I use “The Zax” to introduce my conflict resolution unit because it perfectly illustrates what happens when you don’t use conflict resolution strategies. Continue reading
No, these are not my legs, although they’ve got a Zooey Deschanel-meets-Ms. Frizzle vibe that feels kind of appealing today. But this is what I did today with a young friend who was despairing. I was beginning to despair myself, because he was so hopeless. Things are tough in this guy’s life, and he knows it. He and his family have strengths, but he has great difficulty seeing them. I am terribly worried about him, but not sure that he will actually get the level of help and support that he needs. These are the hardest kinds of situations I deal with. Continue reading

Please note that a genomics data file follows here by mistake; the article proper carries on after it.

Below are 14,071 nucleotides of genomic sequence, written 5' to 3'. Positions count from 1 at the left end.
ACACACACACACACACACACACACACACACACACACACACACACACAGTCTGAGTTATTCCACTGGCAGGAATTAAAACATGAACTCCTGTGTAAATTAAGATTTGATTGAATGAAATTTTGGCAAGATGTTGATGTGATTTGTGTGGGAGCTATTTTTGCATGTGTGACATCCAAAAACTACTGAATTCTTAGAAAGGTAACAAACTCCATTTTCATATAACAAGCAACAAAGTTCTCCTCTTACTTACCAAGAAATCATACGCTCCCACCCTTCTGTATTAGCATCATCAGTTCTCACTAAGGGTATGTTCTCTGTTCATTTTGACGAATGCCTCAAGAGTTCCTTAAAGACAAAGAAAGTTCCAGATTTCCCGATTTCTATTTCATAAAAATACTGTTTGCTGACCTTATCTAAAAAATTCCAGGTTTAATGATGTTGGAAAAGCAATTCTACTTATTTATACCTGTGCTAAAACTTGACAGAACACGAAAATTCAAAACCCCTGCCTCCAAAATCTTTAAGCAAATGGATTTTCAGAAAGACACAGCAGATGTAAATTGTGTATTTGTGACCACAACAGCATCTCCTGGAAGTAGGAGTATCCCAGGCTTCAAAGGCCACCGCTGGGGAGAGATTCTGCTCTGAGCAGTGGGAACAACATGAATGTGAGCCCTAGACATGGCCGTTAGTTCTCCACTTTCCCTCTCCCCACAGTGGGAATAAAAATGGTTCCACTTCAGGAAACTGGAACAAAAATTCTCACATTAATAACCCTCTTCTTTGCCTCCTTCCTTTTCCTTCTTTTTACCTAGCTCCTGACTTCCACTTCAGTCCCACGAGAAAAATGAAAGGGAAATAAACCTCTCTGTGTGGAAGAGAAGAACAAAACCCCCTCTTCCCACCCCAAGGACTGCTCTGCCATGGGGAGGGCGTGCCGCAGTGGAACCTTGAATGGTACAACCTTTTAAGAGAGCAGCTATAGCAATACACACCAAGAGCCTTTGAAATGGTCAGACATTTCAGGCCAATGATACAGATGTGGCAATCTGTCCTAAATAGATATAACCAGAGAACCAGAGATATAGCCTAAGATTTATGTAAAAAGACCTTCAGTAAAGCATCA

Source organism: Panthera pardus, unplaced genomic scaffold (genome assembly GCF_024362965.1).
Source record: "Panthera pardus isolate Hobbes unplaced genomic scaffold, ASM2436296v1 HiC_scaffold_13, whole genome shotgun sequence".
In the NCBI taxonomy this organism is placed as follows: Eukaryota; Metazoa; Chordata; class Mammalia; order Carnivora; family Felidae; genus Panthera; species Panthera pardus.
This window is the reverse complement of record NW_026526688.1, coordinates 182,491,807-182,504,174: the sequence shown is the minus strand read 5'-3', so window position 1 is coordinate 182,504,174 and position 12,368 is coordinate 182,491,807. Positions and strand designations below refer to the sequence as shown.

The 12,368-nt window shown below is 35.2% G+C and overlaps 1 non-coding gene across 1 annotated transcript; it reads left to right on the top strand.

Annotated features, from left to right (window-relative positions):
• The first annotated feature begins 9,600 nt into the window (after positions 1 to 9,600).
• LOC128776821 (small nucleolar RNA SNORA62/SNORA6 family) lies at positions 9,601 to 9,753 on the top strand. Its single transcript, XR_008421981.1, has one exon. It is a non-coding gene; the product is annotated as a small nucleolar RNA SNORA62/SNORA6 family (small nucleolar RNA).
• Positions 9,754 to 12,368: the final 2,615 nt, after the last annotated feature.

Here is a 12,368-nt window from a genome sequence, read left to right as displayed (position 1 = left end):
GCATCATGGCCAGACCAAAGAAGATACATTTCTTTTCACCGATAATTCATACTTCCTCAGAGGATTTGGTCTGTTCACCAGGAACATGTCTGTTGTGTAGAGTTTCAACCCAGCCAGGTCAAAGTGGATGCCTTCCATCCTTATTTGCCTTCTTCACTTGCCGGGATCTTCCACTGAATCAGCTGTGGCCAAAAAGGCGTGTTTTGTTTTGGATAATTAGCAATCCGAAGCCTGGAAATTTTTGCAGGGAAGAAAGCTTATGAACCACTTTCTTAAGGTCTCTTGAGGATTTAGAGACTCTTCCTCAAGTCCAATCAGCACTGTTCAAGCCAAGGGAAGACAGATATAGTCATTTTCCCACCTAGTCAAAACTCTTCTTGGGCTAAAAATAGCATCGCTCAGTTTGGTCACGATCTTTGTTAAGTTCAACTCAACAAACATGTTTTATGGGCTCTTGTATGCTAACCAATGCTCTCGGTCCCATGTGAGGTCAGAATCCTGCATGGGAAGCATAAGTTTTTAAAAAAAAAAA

In my previous post, I outlined how I used a comprehensive counseling approach to address a first grade bullying situation through classroom teaching, small groups, and individual counseling. (Read about it here.) In this and upcoming posts, I’ll share the lessons from the new first grade bullying unit I developed. (Related ASCA standards are listed at the end of this post.) The objective for the bullying unit was:
When students experience or witness bullying they will be able to:
- differentiate between mean and bullying behaviors.
- recognize that bullying should be reported to school staff.
- use a script to report bullying to school staff.
- tell another school staff member if the first adult does not believe or understand the report. Continue reading